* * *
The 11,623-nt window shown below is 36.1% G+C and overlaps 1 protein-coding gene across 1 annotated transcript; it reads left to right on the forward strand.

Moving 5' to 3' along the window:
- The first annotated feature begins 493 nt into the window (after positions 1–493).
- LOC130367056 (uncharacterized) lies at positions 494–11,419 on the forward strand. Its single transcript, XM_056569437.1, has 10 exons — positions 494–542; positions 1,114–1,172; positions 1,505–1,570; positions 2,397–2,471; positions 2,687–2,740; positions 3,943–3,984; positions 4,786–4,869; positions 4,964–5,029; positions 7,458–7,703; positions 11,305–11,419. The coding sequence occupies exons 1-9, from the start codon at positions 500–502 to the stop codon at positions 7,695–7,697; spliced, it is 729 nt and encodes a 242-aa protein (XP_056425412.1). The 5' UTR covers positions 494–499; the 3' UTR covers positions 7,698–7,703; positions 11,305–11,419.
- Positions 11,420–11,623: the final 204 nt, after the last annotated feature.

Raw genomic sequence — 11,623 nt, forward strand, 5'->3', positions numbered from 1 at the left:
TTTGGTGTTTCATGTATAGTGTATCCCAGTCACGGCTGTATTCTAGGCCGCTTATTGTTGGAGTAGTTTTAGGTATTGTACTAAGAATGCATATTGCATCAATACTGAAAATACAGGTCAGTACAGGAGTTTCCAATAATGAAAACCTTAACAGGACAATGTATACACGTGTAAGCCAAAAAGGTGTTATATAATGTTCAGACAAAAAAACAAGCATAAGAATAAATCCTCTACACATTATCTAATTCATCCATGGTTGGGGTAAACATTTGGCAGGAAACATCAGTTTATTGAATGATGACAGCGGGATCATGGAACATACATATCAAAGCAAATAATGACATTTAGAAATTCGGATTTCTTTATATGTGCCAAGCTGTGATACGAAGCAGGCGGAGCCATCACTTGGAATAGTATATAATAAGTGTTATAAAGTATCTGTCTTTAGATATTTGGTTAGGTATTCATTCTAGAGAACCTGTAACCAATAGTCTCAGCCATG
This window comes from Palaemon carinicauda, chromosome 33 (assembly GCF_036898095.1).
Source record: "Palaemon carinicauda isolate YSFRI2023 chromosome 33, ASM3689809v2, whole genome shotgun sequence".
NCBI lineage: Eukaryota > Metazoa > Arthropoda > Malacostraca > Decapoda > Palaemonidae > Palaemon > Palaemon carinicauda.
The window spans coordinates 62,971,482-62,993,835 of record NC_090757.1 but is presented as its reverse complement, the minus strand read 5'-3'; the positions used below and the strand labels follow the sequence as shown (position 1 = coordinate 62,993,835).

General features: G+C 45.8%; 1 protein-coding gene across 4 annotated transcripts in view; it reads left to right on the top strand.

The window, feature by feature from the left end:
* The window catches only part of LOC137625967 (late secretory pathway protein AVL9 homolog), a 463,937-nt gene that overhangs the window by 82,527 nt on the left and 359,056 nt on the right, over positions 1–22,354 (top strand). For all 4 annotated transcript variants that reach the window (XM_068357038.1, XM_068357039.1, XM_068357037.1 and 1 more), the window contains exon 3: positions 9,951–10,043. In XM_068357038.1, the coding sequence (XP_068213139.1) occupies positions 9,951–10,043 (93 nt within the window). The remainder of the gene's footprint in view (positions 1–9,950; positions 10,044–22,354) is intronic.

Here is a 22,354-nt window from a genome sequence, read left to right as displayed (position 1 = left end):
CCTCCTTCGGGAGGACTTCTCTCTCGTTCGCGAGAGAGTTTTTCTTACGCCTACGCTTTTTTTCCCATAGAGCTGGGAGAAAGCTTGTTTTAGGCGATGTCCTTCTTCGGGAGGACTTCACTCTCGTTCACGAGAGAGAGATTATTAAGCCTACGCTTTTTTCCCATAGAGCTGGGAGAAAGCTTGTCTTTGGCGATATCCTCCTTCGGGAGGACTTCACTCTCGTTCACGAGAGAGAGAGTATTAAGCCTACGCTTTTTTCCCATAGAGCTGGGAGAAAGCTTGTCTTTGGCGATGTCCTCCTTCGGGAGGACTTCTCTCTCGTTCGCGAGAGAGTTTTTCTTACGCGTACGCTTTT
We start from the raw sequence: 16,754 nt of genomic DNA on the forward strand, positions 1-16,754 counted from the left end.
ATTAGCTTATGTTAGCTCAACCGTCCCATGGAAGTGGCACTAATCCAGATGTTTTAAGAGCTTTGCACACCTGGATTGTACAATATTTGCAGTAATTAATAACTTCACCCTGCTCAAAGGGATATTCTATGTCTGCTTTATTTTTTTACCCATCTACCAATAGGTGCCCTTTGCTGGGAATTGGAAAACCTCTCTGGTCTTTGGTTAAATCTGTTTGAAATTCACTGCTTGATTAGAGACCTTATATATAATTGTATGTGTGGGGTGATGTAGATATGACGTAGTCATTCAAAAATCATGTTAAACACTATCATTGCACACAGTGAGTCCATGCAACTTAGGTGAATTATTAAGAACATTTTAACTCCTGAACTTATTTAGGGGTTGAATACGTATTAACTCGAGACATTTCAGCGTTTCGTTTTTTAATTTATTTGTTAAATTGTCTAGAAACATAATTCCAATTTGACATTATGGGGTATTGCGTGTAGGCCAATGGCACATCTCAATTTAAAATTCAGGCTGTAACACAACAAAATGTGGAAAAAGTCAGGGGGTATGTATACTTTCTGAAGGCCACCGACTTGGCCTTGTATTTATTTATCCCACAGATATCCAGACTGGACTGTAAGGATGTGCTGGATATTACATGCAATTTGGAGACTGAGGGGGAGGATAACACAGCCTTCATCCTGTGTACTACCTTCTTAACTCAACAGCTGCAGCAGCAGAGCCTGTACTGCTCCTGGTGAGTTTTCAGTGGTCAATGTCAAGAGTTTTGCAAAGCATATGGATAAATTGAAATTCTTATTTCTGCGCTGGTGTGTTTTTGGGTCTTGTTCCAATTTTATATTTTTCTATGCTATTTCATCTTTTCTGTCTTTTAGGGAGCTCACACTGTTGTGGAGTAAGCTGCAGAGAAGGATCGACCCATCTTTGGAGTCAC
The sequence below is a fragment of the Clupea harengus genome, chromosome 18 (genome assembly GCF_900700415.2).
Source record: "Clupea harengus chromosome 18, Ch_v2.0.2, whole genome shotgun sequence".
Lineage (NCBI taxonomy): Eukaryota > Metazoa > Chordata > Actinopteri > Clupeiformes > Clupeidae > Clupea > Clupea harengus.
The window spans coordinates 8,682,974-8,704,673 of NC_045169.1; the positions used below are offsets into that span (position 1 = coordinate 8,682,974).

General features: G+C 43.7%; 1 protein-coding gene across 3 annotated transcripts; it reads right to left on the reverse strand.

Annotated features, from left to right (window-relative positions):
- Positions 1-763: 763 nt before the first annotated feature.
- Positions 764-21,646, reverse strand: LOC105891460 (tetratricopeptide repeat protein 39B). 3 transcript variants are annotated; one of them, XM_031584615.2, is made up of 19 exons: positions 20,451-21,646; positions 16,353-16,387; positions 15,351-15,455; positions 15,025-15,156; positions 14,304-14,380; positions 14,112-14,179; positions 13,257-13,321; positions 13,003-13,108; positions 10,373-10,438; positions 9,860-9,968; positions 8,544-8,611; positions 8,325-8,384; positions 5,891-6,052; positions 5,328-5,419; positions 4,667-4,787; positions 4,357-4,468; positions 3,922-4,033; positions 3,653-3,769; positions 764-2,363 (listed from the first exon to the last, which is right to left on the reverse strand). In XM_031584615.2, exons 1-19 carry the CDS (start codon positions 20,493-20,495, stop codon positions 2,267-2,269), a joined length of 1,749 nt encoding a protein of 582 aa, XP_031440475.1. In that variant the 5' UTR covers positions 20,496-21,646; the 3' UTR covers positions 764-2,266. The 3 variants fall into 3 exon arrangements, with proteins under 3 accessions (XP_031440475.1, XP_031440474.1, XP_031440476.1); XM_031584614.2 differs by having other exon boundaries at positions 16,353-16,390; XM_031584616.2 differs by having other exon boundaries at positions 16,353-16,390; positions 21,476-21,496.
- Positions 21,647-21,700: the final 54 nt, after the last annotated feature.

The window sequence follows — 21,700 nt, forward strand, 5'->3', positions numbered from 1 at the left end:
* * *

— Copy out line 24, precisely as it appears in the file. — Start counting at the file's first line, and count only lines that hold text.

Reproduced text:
Annotated features, from left to right (window-relative positions):